A woman upset about the abortion decision outside the Supreme Court today AP/PA Images

The US Supreme Court has overturned Roe v. Wade: Here's what the impact will be

Concerns about Roe v. Wade were first raised after a draft Supreme Court opinion was leaked.

IN A LANDMARK ruling this afternoon, the US Supreme Court has overturned Roe v. Wade case, which had enshrined legal abortions across all 50 states.

The overturning of Roe v. Wade scraps almost 50 years of precedent after the case was decided in 1973.

The ruling is set to fundamentally change the landscape across the US, with half the states in the country now likely to ban abortion outright.

Concerns about the courts plans to overturn Roe came in early May, when a draft opinion was leaked to Politico and showed that a majority of judges were behind the decision to strike down the case.

The final wording of the opinion was similar to the draft opinion and was in reference to a case that challenged Mississippi’s ban on abortion after 15 weeks, in a case that is known as Dobbs v Jackson Women’s Health Organisation.

The decision today states:

“The Constitution does not confer a right to abortion; Roe and Casey are overruled; and the authority to regulate abortion is returned to the people and their elected representatives.”

Supreme Court Justice Samuel Alito, who is a conservative judge and was appointed by former President George W Bush, delivered the opinion on the case.

“Roe was egregiously wrong from the start,” Alito says.

“Its reasoning was exceptionally weak, and the decision has had damaging consequences. And far from bringing about a national settlement of the abortion issue, Roe and Casey have enflamed debate and deepened division.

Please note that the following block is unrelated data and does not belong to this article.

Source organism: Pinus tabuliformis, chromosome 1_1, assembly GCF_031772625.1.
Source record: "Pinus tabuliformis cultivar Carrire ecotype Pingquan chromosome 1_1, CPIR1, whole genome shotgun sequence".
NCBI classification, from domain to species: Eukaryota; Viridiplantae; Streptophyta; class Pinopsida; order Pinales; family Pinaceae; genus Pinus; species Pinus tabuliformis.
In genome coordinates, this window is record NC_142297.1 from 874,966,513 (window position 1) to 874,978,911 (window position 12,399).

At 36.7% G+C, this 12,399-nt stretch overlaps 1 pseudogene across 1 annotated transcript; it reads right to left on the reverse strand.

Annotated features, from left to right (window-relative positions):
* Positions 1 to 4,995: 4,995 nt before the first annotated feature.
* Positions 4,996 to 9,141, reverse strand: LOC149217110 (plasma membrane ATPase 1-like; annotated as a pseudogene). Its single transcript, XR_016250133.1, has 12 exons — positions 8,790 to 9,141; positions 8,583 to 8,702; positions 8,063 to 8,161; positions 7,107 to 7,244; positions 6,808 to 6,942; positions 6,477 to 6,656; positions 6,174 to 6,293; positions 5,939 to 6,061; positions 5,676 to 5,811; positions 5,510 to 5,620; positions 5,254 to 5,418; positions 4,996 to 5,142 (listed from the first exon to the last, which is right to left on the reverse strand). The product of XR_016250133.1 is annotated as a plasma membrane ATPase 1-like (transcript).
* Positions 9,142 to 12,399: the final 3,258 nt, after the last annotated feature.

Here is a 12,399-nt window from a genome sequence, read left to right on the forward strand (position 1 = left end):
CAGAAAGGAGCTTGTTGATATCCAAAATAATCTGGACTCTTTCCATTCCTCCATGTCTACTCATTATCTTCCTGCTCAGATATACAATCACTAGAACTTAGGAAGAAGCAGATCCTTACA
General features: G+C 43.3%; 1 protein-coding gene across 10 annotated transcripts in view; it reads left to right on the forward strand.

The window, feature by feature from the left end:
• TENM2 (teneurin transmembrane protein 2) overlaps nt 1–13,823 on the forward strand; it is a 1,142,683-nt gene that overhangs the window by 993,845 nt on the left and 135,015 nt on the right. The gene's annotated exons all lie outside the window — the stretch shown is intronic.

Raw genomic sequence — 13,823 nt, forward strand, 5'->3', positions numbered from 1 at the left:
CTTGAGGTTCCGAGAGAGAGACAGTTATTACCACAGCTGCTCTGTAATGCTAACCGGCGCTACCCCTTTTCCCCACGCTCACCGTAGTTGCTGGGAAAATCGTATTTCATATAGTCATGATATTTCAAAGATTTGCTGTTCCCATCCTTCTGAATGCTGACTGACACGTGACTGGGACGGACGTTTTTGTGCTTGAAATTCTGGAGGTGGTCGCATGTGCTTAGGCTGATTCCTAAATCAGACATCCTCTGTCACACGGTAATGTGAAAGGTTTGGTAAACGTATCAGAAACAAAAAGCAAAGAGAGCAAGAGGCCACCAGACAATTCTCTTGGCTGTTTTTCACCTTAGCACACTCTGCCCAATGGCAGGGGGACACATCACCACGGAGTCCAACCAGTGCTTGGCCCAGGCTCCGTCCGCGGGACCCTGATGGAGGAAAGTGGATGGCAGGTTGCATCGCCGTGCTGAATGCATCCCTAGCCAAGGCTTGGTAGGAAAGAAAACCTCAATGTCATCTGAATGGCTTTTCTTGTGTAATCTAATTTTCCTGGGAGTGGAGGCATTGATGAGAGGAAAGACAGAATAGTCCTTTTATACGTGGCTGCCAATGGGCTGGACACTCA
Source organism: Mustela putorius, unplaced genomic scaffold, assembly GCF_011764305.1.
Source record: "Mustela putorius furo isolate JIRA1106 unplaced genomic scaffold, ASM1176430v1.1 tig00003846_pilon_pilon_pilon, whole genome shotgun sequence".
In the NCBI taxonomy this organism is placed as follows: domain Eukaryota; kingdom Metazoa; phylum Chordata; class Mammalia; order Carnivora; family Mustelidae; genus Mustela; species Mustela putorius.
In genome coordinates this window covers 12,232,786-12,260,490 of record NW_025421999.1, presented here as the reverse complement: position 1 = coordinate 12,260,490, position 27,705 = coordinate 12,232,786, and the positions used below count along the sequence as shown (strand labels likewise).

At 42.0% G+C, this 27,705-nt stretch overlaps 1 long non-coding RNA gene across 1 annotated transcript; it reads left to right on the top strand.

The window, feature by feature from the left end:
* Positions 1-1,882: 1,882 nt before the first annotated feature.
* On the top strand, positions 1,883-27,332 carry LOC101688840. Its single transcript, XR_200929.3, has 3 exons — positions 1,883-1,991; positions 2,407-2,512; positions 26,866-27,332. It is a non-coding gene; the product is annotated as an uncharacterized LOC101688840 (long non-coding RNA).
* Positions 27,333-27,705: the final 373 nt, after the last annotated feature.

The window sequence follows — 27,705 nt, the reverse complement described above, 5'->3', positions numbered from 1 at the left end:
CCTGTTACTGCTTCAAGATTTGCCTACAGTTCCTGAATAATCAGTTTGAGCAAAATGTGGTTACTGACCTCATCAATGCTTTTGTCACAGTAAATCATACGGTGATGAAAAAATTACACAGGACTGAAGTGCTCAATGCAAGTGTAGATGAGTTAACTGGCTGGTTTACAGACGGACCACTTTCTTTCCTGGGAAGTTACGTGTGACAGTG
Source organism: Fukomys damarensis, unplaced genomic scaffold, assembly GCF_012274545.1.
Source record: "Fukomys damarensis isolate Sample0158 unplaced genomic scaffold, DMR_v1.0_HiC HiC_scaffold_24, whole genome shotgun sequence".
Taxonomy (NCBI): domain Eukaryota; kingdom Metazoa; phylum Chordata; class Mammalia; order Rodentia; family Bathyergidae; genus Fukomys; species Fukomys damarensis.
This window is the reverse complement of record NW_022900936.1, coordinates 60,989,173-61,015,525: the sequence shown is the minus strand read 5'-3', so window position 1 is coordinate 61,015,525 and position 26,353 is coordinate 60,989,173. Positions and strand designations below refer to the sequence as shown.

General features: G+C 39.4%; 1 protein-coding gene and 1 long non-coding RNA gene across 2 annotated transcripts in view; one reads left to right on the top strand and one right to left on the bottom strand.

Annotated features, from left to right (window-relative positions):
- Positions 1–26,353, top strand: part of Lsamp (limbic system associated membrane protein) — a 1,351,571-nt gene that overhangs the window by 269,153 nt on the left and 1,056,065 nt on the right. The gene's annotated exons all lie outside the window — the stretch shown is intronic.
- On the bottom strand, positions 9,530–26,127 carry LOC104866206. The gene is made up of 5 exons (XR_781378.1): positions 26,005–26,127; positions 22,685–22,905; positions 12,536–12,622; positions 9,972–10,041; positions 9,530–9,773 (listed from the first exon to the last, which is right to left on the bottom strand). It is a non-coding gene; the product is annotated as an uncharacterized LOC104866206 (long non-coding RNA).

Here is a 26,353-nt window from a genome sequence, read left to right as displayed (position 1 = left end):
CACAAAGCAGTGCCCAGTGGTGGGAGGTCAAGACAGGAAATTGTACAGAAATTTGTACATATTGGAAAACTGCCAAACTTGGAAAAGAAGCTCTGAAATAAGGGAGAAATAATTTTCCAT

“We hold that Roe and Casey must be overruled.”

With the overturning of Roe v. Wade, what is set to change in the immediate future?

Immediate impact

With the constitutional right to abortions overturned, it is now down to individual states to legislate whether or not they want to allow abortions.

The US Centre for Reproductive Rights expects that 24 states will now try and completely ban abortions.

These 24 states are: Alabama, Arizona, Arkansas, Georgia, Idaho, Indiana, Kentucky, Louisiana, Michigan, Mississippi, Missouri, Nebraska, North Carolina, North Dakota, Ohio, Oklahoma, Pennsylvania, South Carolina, South Dakota, Tennessee, Texas, Utah, West Virginia and Wisconsin.

However, this may not happen immediately as some states will have to pass legislation to either outright ban abortions or heavily restrict access to them.

There are several states that do have built-in protections for abortion rights and that will likely continue to offer abortions.

For women living in states who will or have banned abortion, they will either be forced to travel to another state that offers abortion services or to order abortion pills from outside their state.

This is likely to cause a drop in abortions overall. Pro-choice campaigners argue that many of the women who get abortions are more likely to be poor, and have pointed out that long distance travel can be extremely costly in the US.

Amnesty International also say that the ruling will force women to seek unsafe abortions.

“People will be forced to give birth. They’ll be forced to seek unsafe abortions. This is the outcome of a decades-long campaign to control people’s bodies,” said Tarah Demant, Interim National Director for Programs, Advocacy and Government Affairs for Amnesty International.

For all the developments on this story, you can follow our liveblog here.

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